Choose a container that’s only slightly larger than the previous one, to avoid problems with overpotting. In an overly large container, the excess compost can hold onto moisture and encourage root rot. Use a very free-draining, bark-based orchid compost, and position the plant in its new container at the same level it was previously growing.
See our guides to repotting houseplants:
This group of oncidiums need filtered, subdued light. As houseplants, they do best in a north- or north-east-facing window. Don’t place them in the middle of a room, as this is likely to be too shady.
When grown in a cool greenhouse or conservatory, they need shade from late March to late September.
Cool-growing oncidiums are mainly from the high Andes and need a minimum night temperature of 11°C (52°F). This should rise in the day by 10°C (20°F) in spring and summer, and by 5°C (10°F) in autumn and winter. Temperatures a little outside these extremes can be tolerated, particularly by the hybrids. The drop in temperature at night helps to initiate flowering.
When growing as houseplants, check the compost weekly all year round and water when dry.
When growing in a cool greenhouse:
In spring and summer – water weekly (or more frequently in hot weather)
In autumn – when little heat is needed and light is reduced, you can usually reduce watering to fortnightly
In winter – when the heating is on, water every seven to ten days
Use rainwater if possible, especially in hard water areas. Water from above, making sure any excess water can drain away. Never leave these plants sitting in water, as this can lead to rotting.
Oncidiums like humid air, ideally between 60–70 per cent humidity. You can raise humidity around your plants by standing them on a tray of damp gravel, but make sure they don’t sit directly in the water. For more tips, see our video guide:
In a greenhouse, don’t worry too much if the humidity drops in summer when the vents are open. You can raise the humidity by ‘damping down’ the greenhouse floor, by pouring water onto it, in the early evening.
Most oncidium hybrids grow continuously all the year round, so should be fed throughout:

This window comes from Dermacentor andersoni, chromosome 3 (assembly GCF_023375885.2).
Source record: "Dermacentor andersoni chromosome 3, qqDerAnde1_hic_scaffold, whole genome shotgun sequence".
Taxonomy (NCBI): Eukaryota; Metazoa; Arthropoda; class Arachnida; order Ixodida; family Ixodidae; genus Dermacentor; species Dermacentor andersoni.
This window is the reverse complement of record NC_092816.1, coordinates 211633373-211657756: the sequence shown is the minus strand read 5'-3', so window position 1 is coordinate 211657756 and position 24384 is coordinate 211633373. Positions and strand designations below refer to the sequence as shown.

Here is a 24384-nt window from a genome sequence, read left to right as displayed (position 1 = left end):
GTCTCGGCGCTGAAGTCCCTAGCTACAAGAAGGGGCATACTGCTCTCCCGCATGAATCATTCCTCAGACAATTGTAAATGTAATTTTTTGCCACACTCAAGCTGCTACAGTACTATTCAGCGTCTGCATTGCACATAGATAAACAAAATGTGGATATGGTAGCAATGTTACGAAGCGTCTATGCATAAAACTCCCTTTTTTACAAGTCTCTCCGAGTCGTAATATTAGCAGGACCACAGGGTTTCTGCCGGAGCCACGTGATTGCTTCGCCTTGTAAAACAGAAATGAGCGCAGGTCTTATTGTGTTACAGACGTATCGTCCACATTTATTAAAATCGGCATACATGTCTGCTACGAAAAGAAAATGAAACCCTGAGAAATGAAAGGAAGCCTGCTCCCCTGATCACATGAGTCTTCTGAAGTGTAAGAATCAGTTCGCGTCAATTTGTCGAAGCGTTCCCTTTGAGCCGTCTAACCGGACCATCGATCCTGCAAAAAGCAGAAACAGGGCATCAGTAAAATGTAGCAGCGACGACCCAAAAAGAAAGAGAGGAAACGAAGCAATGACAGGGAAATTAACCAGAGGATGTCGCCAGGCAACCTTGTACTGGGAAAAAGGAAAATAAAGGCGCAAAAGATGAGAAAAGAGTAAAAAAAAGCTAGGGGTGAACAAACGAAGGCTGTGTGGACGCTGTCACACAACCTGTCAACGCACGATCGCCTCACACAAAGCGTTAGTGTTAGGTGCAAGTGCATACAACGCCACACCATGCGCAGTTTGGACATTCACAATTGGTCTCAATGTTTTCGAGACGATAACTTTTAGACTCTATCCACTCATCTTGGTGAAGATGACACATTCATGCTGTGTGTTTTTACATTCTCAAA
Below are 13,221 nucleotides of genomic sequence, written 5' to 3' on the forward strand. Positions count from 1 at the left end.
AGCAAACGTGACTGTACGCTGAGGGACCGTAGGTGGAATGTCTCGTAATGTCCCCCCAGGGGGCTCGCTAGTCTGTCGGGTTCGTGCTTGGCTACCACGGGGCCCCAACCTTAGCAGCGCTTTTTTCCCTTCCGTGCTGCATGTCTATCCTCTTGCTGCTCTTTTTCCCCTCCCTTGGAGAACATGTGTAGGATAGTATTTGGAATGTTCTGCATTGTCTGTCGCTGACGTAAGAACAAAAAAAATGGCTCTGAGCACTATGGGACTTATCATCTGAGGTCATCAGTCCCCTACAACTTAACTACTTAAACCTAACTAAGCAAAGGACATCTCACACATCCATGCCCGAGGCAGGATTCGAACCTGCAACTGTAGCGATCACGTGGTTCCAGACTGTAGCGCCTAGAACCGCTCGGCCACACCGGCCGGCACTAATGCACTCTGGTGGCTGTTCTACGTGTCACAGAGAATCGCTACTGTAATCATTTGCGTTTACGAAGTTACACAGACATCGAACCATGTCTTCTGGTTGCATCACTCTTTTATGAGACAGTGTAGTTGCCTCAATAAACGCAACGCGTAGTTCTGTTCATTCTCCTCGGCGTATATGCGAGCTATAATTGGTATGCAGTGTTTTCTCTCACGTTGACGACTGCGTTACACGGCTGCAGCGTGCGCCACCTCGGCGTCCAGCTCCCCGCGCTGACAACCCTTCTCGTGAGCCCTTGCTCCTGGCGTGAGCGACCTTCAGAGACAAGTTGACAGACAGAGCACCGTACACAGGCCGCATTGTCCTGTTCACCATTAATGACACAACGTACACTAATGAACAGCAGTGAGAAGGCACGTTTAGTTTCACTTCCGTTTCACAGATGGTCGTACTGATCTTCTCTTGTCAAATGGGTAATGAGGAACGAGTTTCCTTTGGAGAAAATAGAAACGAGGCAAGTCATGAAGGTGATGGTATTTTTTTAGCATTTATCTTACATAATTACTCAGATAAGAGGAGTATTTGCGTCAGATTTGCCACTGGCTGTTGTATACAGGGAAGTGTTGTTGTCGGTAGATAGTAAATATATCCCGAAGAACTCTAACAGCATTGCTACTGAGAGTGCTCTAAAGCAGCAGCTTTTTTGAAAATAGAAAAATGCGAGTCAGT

February to August – apply an orchid fertiliser or high nitrogen fertiliser (20:10:10 for example) at half-strength, with every other watering
September to February – either continue applying high nitrogen fertiliser or switch to a fertiliser higher in potassium (such as 4:4:8) or an orchid fertiliser formulated to encourage flowering, applying at half strength with every other watering.
A foliar feed, such as an orchid mist, can occasionally be applied to the leaves as a tonic.
Oncidiums can be propagated by dividing the clump, but only do this once the plant is overcrowded in its pot. The best time to divide oncidiums is in spring, just after flowering:
Cut through the rhizomes that join the pseudobulbs (swellings at the base), making sure the new plants have at least three healthy pseudobulbs, each with a growing shoot
Trim off any dead roots and remove any brown and shrivelled pseudobulbs
Pot up the new smaller plants into individual pots, using free-draining, bark-based orchid compost
The new plants should flower in two to three years
Oncidiums can be tricky to grow, most needing specific temperatures, light levels and watering/feeding regimes to grow and flower well. Overwatering and overpotting may cause the roots to rot. For full growing instructions, see Ongoing Care, above.
Check plants regularly for:
For more houseplant care tips, see the following guides:
How to help a poorly houseplant
Leaf damage on houseplants